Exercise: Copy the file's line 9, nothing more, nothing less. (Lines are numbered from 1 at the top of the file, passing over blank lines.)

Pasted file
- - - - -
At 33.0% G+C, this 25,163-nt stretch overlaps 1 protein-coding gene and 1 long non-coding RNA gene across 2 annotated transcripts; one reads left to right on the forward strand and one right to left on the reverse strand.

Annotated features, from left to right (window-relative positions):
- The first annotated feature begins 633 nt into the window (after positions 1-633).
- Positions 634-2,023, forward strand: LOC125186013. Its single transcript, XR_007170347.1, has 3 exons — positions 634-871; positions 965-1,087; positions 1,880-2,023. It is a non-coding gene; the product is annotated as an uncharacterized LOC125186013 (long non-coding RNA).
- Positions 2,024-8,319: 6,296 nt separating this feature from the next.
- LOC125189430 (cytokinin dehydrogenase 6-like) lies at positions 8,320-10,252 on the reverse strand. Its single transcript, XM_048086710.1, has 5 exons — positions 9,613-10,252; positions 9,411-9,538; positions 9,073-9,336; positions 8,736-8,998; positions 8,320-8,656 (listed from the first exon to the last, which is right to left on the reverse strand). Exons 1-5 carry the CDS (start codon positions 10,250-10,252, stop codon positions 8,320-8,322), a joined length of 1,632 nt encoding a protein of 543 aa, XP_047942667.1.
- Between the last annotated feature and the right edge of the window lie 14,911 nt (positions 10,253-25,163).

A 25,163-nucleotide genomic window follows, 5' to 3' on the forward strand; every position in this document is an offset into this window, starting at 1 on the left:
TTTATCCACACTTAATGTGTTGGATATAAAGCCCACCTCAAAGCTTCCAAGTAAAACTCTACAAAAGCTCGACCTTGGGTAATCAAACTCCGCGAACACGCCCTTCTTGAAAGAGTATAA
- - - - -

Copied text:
TTTATCCACACTTAATGTGTTGGATATAAAGCCCACCTCAAAGCTTCCAAGTAAAACTCTACAAAAGCTCGACCTTGGGTAATCAAACTCCGCGAACACGCCCTTCTTGAAAGAGTATAA